Poker Solver at WPT Event Sparks Serious Debate

Poker Solver at WPT Event Sparks Serious Debate

This week’s Twittertainment takes on the thorny issue of solvers and their use not just in poker but in live events. Josh Arieh brought the problem to light on Wednesday by commenting on a video from the latest WPT event at Garden Casino. 

The video (see below) shows two players in a heated debate after one accused the other of using a poker solver at the table. The video doesn’t show anyone using a solver, but the accuser is animated enough to suggest something may have been happening. 


For better or worse, solvers are part of poker. They’re certainly useful. They help you find the best lines against specific ranges and, in turn, develop a game theory optimal (GTO) strategy. For these reasons, solvers are a positive force because they can turn amateurs into pros. 

However, where these programs become a problem is at the table. Online poker sites have banned the use of real-time solvers, which means they can’t be used during a hand. They can be used away from a table, but not at it. 

The same rule should apply in live poker tournaments and cash games but judging by the latest Twitter thread, that’s either not the case, or people are breaking the rules. Of course, policing this isn’t easy, so we can cut the WPT some slack in this situation. 

What’s more, even with an agreement not to use solvers at the table, there will always be players who break the rules. Therefore, it’s a subject that requires serious debate.

Players Debate the Live Solver Issue

Poker sage Kevin “Kevmath” Mathers clarified that electronic devices aren’t allowed during hands at the World Series of Poker. That suggests there are provisions in place to stop people using real-time solvers in live poker tournaments. 

There was, of course, a lot of backlash to the video, but WPT broadcaster and pro Tony Dunst wanted to clarify exactly when the solver was used. 

“Do we know whether he was using it mid-hand or between hands,” Dunst tweeted. 

The video suggests it was being used during hands, as the accuser says he could see it in the reflection of his opponent’s sunglasses. Andrew Esposito, the man accused of using the solver in real-time, denies the allegation. 

A Case of When Not If a Solver Was Used

As per a tweet from Mathers, Esposito was only using the solver to go over hands that had happened minutes before.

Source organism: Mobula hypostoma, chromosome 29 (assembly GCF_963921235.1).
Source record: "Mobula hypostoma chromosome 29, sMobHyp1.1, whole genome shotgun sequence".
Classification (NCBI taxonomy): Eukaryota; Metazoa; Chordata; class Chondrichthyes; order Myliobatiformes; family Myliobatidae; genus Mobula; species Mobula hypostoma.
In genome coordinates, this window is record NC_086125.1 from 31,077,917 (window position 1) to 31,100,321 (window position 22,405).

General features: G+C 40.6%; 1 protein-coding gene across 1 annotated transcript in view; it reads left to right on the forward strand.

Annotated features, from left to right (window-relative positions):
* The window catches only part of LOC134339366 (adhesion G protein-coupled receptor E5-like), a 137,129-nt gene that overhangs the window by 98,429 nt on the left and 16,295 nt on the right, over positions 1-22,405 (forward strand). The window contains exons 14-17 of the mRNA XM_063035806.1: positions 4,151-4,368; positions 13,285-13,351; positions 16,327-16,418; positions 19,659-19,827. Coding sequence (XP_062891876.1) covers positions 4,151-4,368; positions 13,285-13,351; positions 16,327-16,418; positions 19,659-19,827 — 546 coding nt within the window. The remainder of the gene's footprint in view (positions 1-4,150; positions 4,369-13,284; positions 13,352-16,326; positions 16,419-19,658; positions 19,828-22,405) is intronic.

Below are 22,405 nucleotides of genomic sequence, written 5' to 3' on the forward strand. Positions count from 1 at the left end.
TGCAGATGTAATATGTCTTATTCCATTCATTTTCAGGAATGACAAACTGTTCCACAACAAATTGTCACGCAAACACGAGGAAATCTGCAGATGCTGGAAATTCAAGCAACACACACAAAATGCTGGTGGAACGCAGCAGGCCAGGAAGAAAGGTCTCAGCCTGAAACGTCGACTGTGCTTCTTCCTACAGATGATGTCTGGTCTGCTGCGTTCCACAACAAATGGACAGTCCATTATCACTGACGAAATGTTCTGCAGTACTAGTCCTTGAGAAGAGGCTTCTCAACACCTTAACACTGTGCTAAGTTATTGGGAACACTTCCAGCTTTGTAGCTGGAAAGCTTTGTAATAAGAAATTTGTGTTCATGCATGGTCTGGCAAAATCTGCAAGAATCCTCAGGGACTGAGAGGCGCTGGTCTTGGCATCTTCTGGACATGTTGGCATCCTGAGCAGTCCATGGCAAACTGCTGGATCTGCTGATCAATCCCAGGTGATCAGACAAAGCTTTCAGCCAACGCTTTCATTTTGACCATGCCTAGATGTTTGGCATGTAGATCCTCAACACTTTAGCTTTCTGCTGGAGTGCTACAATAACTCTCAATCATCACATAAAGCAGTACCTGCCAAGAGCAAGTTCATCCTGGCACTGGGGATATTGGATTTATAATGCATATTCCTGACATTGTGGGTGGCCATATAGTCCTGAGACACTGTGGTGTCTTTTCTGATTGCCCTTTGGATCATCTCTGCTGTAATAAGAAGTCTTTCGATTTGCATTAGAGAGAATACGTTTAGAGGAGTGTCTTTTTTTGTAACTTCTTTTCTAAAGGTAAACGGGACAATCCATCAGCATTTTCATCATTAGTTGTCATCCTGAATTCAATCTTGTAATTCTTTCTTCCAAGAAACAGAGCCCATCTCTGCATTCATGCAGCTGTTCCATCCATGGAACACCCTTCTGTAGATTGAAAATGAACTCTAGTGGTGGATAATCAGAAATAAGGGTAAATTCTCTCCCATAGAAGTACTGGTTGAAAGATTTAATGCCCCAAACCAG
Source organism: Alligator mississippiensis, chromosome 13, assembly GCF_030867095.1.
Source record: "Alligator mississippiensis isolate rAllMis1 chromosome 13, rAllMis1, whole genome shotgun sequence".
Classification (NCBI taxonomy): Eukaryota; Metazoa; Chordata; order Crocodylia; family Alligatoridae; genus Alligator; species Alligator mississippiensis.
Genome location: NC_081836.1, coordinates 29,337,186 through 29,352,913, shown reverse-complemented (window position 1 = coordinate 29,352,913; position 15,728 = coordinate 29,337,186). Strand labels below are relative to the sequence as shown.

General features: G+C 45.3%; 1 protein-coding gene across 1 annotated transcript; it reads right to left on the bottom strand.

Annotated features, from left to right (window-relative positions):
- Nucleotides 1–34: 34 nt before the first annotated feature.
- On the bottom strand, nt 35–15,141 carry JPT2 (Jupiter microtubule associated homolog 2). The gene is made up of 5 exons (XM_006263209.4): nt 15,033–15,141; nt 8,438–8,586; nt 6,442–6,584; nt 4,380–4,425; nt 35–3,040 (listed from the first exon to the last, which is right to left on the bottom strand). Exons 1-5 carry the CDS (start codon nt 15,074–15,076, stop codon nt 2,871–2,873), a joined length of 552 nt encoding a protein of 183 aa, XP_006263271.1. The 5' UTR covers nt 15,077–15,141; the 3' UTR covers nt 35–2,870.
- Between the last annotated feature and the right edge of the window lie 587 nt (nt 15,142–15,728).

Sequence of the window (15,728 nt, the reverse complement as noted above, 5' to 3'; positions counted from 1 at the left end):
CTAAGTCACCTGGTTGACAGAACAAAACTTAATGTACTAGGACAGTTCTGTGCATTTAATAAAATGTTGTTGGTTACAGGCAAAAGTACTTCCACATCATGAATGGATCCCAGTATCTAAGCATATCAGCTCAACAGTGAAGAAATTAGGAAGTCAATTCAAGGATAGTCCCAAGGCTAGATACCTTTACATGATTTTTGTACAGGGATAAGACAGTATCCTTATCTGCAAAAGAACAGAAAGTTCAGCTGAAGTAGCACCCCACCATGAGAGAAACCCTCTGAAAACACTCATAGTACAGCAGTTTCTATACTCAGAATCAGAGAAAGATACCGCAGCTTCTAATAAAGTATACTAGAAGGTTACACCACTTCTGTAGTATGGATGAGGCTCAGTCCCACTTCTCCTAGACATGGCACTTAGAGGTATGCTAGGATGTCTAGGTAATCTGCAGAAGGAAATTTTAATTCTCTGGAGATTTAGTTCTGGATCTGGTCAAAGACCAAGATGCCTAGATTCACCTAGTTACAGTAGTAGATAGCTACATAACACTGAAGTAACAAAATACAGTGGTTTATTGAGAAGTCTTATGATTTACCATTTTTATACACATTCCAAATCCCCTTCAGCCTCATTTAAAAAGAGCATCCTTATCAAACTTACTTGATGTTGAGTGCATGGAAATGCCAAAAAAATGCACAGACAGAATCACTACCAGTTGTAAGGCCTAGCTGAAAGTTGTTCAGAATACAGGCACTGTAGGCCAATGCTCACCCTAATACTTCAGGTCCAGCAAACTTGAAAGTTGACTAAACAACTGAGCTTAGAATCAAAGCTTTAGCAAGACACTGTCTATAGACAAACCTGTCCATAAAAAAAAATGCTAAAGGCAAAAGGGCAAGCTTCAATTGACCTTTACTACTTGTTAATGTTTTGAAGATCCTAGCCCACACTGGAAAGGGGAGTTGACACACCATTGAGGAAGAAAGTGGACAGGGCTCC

Esposito also said he purchased GTO Wizard recently and didn’t really know how to use the app properly.

The argument, at this point, is whether Esposito used GTO Wizard during hands or after. There appears to be no doubt he had the solver app on his phone. That may be the real issue here. Players having solvers on their phones makes it almost too tempting to use them. 

Most players don’t want to cheat. In fact, 99.9% of players don’t want to cheat. However, a very small minority does. Using a real-time solver at the table by pretending to send a text message wouldn’t be hard. Therefore, it’s up to dealers and floor staff to crack down on the use of phones at the table. That won't be easy. 

People use their phones for music, to watch videos, and send messages at the table. However, we may be moving to a point where no one can have electronic devices on display. If a phone or tablet isn’t in a pocket or bag, it should be left in a secure place away from the poker table. 

Getting Tough on Mobiles Might be the Only Answer

This hardline stance might be the only way to stop the problem. Indeed, as Isaac Haxton pointed out, it’s a complete issue. 

Poker tournaments aren’t prison camps, and enforcing a blanket ban on electronic devices opens up a whole new set of problems. 

The WPT incident may have been innocuous, but it brought to light an evolving issue that poker players, tournament organizers, dealers, and everyone else needs to think about. 

It won’t be an easy problem to solve but, if live poker is to maintain its integrity, solver usage needs to be kept in check.